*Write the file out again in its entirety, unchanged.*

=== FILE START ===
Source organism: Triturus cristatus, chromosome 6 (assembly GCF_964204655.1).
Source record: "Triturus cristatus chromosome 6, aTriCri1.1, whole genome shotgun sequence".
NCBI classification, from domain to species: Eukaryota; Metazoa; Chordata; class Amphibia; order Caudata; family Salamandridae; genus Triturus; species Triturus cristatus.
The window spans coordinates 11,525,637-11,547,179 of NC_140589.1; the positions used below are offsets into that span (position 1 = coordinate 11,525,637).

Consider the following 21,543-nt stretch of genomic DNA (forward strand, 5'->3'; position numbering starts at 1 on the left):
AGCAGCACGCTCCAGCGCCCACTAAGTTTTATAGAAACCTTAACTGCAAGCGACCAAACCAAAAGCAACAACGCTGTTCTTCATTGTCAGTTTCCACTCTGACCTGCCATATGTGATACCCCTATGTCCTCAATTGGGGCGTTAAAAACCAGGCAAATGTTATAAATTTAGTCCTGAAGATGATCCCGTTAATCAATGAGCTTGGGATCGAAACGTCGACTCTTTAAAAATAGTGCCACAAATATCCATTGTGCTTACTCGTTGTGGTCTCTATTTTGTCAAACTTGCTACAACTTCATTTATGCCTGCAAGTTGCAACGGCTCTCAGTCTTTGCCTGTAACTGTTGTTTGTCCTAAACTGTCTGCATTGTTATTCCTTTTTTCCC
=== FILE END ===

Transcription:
Source organism: Triturus cristatus, chromosome 6 (assembly GCF_964204655.1).
Source record: "Triturus cristatus chromosome 6, aTriCri1.1, whole genome shotgun sequence".
NCBI classification, from domain to species: Eukaryota; Metazoa; Chordata; class Amphibia; order Caudata; family Salamandridae; genus Triturus; species Triturus cristatus.
The window spans coordinates 11,525,637-11,547,179 of NC_140589.1; the positions used below are offsets into that span (position 1 = coordinate 11,525,637).

Consider the following 21,543-nt stretch of genomic DNA (forward strand, 5'->3'; position numbering starts at 1 on the left):
AGCAGCACGCTCCAGCGCCCACTAAGTTTTATAGAAACCTTAACTGCAAGCGACCAAACCAAAAGCAACAACGCTGTTCTTCATTGTCAGTTTCCACTCTGACCTGCCATATGTGATACCCCTATGTCCTCAATTGGGGCGTTAAAAACCAGGCAAATGTTATAAATTTAGTCCTGAAGATGATCCCGTTAATCAATGAGCTTGGGATCGAAACGTCGACTCTTTAAAAATAGTGCCACAAATATCCATTGTGCTTACTCGTTGTGGTCTCTATTTTGTCAAACTTGCTACAACTTCATTTATGCCTGCAAGTTGCAACGGCTCTCAGTCTTTGCCTGTAACTGTTGTTTGTCCTAAACTGTCTGCATTGTTATTCCTTTTTTCCC